Digest: 26 August 2014




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In The 1,300 Bird Species Facing Extinction Signal Threats to Human Health, Alanna Mitchell (for National Geographic) discusses the plight of birds as a result of manmade chemicals in their environment, and points out that we do well to pay attention. Advances in biochemistry have allowed scientists to better understand the effects of toxic substances. Since the 1970s we have been aware that chemicals can have a devastating effect on bird health and studies have shown that the same chemicals may be altering human hormones. Some of the most egregious substances were banned, but new chemicals seem to be having a similar effect on eagles in the Baltic Sea, and reproductive and behavioral problems in laboratory kestrels. Humans should pay attention, the same may be happening to us.


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In Brave New Recycling Economy: Movement Turns Trash to Treasure, Michaela Schiessl (for Der Spiegel) discusses Michael Braungart’s Cradle to Cradle movement. Cradle to cradle is an effort to avoid the need to lessen the consumption of products by creating products that are fully recyclable as compost or as unpolluted raw material. His clients include some of the world’s most prominent companies in a range of industries. Schiessl describes the development of cradle to cradle, criticisms of it, and its implementation in projects in several European countries.

In Don’t Fear Growth – It’s No Longer the Enemy of the Planet, Chris Huhne (for The Guardian) discusses how some of the costs associated with economic growth since the 18th century will not necessarily apply to current economic growth. Technology allows us to use less energy to grow richer, Huhne argues – while real growth has occurred in the UK since the 1970s, for example, the amount of energy used has decreased. This trend is evident in developing countries as well. This is good news, it shows that energy saving is possible while still enjoying an increase in living standards.


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In Tons of Emissions from Power Plants Are Already Locked In, Study Says, Joe Eaton (for National Geographic) discusses a recent paper that calculates for the first time the future emissions of power plants globally over multiple years. UN accounting methods fail to take these emissions into account and so underestimate the carbon footprint of power plants over time. While the emissions of power plants may potentially be decreased in the future, Eaton argues it can be assumed that, as a result of the large scale of investment involved, the plants will be used to the extent of their lifespan – usually forty or fifty years.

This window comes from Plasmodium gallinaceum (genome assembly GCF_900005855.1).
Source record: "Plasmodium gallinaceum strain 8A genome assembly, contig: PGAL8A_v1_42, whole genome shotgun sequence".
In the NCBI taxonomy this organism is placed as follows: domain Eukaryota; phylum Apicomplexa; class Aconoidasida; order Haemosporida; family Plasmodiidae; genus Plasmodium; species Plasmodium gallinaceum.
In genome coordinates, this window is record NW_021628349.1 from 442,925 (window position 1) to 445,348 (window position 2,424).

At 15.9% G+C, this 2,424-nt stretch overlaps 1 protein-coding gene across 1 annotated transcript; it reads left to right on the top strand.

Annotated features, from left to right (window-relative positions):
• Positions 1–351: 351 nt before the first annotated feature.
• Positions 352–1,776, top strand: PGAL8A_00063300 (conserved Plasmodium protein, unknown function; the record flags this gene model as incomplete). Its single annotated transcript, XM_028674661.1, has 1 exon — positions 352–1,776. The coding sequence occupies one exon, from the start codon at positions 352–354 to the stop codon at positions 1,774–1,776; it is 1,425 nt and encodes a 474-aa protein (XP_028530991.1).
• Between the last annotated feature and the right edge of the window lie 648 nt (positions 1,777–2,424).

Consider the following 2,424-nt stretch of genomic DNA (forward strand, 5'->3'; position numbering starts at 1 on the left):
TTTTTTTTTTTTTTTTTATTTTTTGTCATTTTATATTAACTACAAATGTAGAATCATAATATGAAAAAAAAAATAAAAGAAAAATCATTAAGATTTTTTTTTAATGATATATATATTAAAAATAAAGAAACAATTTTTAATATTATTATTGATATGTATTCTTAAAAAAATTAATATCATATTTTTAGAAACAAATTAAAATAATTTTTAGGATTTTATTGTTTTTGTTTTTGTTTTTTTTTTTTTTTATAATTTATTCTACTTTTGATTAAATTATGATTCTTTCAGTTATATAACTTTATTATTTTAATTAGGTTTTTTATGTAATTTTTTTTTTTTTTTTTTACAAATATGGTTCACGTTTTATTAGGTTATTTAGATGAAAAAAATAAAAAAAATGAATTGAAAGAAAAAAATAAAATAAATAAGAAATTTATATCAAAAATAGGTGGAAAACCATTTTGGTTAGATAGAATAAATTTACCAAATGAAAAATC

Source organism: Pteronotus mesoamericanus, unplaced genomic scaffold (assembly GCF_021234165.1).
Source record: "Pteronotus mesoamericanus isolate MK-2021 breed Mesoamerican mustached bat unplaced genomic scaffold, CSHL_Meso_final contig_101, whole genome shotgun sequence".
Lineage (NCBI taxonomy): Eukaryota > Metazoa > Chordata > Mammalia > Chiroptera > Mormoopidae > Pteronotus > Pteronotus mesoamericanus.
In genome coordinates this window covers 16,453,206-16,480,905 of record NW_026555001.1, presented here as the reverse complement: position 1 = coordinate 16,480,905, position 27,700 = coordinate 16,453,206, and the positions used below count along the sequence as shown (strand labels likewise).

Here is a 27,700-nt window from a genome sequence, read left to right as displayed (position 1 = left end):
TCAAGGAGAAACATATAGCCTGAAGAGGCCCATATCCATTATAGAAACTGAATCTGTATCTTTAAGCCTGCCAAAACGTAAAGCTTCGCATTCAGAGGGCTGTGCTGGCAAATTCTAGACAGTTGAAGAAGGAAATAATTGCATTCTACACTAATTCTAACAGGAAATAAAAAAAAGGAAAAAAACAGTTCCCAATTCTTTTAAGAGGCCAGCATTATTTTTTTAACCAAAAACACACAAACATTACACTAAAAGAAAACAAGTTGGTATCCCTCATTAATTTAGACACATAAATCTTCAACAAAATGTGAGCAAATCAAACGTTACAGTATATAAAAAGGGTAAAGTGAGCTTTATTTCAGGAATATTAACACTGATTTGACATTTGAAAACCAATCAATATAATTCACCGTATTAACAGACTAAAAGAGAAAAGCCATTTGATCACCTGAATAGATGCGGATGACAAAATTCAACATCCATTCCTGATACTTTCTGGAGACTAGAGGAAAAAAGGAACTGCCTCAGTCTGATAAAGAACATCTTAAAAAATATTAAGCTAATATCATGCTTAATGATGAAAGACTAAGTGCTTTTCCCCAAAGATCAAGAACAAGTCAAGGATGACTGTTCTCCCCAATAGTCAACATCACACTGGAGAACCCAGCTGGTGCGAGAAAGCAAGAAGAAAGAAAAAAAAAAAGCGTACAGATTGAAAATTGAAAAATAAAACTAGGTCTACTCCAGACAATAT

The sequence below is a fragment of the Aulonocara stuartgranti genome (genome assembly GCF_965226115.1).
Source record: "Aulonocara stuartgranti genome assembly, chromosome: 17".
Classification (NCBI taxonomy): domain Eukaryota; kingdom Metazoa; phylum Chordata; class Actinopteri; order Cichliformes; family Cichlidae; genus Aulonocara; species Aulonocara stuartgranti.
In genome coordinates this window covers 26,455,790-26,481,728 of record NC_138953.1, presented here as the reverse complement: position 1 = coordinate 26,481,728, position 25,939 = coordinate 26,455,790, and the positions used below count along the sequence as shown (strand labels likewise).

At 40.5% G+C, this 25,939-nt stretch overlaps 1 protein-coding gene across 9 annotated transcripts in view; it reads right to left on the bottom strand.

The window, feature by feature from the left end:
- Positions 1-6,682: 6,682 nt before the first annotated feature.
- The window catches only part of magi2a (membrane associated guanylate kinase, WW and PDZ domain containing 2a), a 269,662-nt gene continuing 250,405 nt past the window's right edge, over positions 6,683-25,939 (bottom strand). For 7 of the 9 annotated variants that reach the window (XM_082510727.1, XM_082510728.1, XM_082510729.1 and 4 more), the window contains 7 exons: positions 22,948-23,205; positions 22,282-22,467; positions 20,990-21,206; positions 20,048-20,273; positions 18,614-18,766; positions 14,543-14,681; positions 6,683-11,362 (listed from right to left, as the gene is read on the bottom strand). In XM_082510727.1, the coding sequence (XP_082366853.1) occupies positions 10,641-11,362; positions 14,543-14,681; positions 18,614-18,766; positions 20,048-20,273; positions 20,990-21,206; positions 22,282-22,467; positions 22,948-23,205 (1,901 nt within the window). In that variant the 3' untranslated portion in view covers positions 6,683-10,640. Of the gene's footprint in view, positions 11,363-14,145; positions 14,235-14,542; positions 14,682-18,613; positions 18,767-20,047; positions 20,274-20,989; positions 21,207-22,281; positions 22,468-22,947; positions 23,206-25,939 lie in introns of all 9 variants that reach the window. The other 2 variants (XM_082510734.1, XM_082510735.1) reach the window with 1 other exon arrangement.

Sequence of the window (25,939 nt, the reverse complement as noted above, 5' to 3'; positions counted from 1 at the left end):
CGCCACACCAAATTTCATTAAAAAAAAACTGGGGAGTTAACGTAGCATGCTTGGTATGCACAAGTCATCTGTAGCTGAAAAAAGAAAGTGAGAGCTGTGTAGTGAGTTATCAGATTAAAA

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In Germany’s Renewed Hegemony Isn’t Something Europe Needs to Fear, John Lloyd (for Reuters) discusses the perhaps unlikely role that Angela Merkel is in – she is the de facto leader of Europe. Lloyd considers Merkel’s role in negotiating European diplomacy, and Germany’s current prominence in light of the two world wars. He argues that people needn’t fear Germany’s rise, that its past has been excised, its institutions are strong, and essentially that Europe is lucky to have such an impressive stateswoman carrying the continent’s burdens.

In America in Decay: The Sources of Political Dysfunction, Francis Fukuyama (for Foreign Affairs) discusses how the significant increase in the US government over the last century masks a decay in its quality. It has returned, he argues, to a 19th century “state of courts and parties” after developing into an efficient centralized administration from the late-19th to the mid-20th centuries.  The result is increased distrust in government, which feeds on itself. To reverse the decay will require an external shock sufficient to catalyze a reform coalition of politicians without a stake in the current system.


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In The Science Behind ISIS Savagery, Ian Robertson (for The Telegraph) discusses the origins of savagery. Robertson argues that as savage acts have been perpetrated by all sorts of groups, they can not be ascribed to any particular religion or ideology. Rather they are the result of circumstances that allow for them to take place. Robertson considers five major factors that increase the risk of savage acts: savagery begets savagery, the individual’s submission to the group, the objectification of outsiders by members of the group, the propensity for revenge to magnify aggression, and the consent or encouragement of leaders.

In The Trouble with Universal Education, Bjorn Lomborg (for Project Syndicate) discusses how the UN needs to consider how it can do the most good for the world’s poor with the limited resources it has. Lomborg argues that in light of competing issues such as health care and potable water, resources must be employed carefully – he discusses a recent paper that focuses on developing preschool programs – it is these programs that provide the most long-term benefit. But additionally it may mean giving up the idea of establishing education for every primary-school aged child in Africa.